A man convicted of Holocaust denial in Germany and France was scheduled to become president of the European Parliament this summer. It is only a ceremonial post, one awarded to the oldest European parliamentarian, but it is an honor nonetheless – and the honor was to go to French racist Jean-Marie Le Pen. His fellow parliamentarians changed the rules last week to deny him the post.
But it says something that a known Holocaust denier, particularly one who continues to publicize his historical lies, was even in a position to become president of the European Parliament. While it reflects badly on his French constituents, it also says that there is still much work to do to sensitize and educate Europeans about the Holocaust and the moral imperative it teaches.
And make no mistake about it, Le Pen is hardly the only well-known person minimizing the murder of 6 million Jews by the Nazis. A few weeks ago, Archbishop Dadeus Grings, who leads a diocese of nearly 1 million Catholics in Brazil, claimed that “more Catholics than Jews died in the Holocaust, but this isn’t known because the Jews control the world’s media.”
Before that, controversial British bishop Richard Williamson said, “There was not one Jew killed by the gas chambers. It was all lies, lies, lies!” The president of Iran, the leader of Hamas, and others proclaim that the Holocaust is a myth or exaggerated.
Why, some might ask, should we care about this right now, given all the very real problems we are facing at home and abroad? The answer is simple: The way in which the Holocaust is remembered is a good indicator of the health of a society. Where the Holocaust is denied and the truth is under assault, freedom and humanity often suffer as well.
For those of us in America and elsewhere in the free world, it may be hard to believe that such blatantly untrue rantings can find a receptive audience except by Jew haters and lunatics. A quick Google search produces a massive amount of irrefutable evidence of the Nazis’ atrocities, but those who spread vile lies about the Holocaust often are not shamed into silence.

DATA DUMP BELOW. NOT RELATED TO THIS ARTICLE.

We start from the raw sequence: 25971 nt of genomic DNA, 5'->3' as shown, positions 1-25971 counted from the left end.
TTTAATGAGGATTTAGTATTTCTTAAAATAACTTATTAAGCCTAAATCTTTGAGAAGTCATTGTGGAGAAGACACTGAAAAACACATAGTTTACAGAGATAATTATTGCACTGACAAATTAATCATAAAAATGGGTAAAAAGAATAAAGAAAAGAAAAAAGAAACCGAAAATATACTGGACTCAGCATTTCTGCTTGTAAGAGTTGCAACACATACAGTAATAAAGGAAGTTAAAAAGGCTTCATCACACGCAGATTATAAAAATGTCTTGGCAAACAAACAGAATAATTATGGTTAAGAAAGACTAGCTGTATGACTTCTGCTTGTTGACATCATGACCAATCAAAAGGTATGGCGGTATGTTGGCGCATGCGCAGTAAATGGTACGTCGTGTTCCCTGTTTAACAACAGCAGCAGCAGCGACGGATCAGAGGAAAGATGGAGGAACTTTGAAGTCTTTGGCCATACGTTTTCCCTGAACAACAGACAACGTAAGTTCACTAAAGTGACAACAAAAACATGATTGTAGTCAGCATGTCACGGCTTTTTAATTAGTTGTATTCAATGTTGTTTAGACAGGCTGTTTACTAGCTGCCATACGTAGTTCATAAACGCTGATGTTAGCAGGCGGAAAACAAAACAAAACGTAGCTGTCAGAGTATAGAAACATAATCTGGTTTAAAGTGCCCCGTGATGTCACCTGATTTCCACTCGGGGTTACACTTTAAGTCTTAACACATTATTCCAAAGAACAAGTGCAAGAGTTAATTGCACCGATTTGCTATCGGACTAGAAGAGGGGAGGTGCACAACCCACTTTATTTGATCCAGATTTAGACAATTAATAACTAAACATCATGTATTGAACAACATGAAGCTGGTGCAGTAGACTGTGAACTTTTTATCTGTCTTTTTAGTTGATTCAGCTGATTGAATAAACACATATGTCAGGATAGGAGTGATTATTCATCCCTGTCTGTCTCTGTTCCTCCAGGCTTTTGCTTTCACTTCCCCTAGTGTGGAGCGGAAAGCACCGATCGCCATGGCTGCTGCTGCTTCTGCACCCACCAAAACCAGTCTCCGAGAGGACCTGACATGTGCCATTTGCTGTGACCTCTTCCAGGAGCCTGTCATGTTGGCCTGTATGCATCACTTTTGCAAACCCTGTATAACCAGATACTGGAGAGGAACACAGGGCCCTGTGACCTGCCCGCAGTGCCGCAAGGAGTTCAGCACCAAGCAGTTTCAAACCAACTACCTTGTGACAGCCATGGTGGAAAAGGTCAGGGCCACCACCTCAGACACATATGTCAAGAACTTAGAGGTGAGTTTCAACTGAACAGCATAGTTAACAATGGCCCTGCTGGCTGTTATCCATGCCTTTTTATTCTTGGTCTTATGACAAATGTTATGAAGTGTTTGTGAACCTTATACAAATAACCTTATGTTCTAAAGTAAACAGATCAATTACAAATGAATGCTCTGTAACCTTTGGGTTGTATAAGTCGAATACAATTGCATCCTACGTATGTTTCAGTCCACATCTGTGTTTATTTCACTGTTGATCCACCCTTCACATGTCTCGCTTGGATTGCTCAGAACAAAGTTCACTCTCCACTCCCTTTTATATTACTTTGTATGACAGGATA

Holocaust deniers’ insidious words are dangerous because one of the lessons of the Holocaust is that civilization is fragile and the descent into barbarism can be shockingly quick. Without moral leadership and strong public rejection of intolerance, free people can quickly become slaves, ordinary people executioners.
Since the word genocide was created in 1944, the world has witnessed the Khmer Rouge’s reign of terror in Cambodia, the Hutus’ slaughter of Tutsis in Rwanda, and the Serbs’ ethnic cleansing in Bosnia. These horrors transpired after the world vowed “Never Again.” It is the memories of all those tragedies that Jean-Marie Le Pen, Dadeus Grings, and Richard Williamson also desecrate when they deny the Holocaust.
While words will not kill, verbal assaults on history are dangerous nonetheless, for they give support to those who would act on their evil intentions if given the chance.
One such man is Iran’s president, Mahmoud Ahmadinejad, who has threatened to destroy Israel. He believes, as do many in the Middle East, that if the Holocaust is questioned, so too is Israel’s legitimacy. As stated by Iran’s foreign minister, Manouchehr Mottaki, at a Holocaust denial conference in Tehran, “If the official version of the Holocaust is thrown into doubt, then the identity and nature of Israel will be thrown into doubt.”
When evil men state their intentions to destroy those who stand in their way, we must take them seriously because history has shown – and in Europe, the reminders are everywhere – that evil men will try, and can succeed.